The iconic Pringles tube is to get an "eco makeover" following years of criticism that it is near impossible to recycle.
The crisp brand, owned by Kellogg's, was once described as the "number one recycling villain" by the UK Recycling Association.
Pringles' current can is made up of several different materials, meaning it is difficult to recycle through the existing household recycling system.
Pringles has said this packaging design helps retain product "freshness".
Now, it is trialling a new tube that can be disposed of via recycling bins in the home.
According to the brand, it is made of "widely recyclable" paper and is part of a target to make all Kellogg's packaging reusable, recyclable or compostable by end of 2025.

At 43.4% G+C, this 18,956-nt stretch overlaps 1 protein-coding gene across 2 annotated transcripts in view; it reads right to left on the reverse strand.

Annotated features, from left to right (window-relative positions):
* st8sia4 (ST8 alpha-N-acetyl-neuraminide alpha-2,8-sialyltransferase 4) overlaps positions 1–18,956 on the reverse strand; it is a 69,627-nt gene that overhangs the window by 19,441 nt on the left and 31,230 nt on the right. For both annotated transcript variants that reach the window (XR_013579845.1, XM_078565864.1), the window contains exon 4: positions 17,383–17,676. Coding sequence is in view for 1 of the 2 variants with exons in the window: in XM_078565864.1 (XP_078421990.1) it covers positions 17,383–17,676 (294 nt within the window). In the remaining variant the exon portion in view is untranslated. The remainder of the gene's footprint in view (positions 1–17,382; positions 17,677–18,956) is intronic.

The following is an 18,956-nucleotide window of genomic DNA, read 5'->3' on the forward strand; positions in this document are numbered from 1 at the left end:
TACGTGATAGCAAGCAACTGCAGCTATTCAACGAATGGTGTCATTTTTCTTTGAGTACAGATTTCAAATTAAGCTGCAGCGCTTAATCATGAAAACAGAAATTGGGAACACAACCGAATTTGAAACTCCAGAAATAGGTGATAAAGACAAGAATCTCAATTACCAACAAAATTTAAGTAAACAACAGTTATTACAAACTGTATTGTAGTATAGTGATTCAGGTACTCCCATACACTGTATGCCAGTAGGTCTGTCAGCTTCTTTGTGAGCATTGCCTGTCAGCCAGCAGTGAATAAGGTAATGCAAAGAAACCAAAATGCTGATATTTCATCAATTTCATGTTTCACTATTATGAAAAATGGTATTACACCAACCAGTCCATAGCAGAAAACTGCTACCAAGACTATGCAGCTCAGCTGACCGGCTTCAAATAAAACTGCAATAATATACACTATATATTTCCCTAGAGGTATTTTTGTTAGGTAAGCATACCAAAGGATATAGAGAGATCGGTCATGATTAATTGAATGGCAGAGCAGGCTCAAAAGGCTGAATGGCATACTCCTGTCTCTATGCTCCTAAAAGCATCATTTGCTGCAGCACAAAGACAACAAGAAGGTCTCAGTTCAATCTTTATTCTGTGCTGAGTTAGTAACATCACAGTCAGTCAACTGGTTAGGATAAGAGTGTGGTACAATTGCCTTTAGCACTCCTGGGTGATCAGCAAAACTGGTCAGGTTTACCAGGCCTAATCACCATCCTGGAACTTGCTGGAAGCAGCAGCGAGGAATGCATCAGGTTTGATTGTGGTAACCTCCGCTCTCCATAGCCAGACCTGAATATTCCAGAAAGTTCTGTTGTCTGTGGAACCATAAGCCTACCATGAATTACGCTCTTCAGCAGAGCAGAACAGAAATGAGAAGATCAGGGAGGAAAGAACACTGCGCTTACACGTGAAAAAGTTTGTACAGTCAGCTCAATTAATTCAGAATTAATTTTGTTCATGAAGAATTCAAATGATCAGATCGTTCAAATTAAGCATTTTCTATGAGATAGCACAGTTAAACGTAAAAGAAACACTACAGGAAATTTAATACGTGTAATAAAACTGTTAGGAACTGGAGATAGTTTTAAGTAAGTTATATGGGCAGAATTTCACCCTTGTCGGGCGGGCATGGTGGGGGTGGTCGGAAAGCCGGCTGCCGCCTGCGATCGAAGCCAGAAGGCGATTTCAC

The new tubes are currently in stock at three Tesco stores in East Anglia: Barhill Extra, Newmarket Superstore & Cherry Hinton Express.
Pringles previously launched a sustainability scheme in 2018, in which used cans could be sent off to be recycled.
The brand was again criticised by the UK Recycling Association, which claimed the process was too complex for buyers and that the packaging still contained unrecyclable plastic.
The association said the new trial, which will test both cardboard and plastic lids, is a huge step forward.
"We outed Pringles three years ago as a bastion of bad design and Kellogg has listened to it", CEO Simon Ellin said.
The current trial will run for six weeks with a view to improve the design for future use.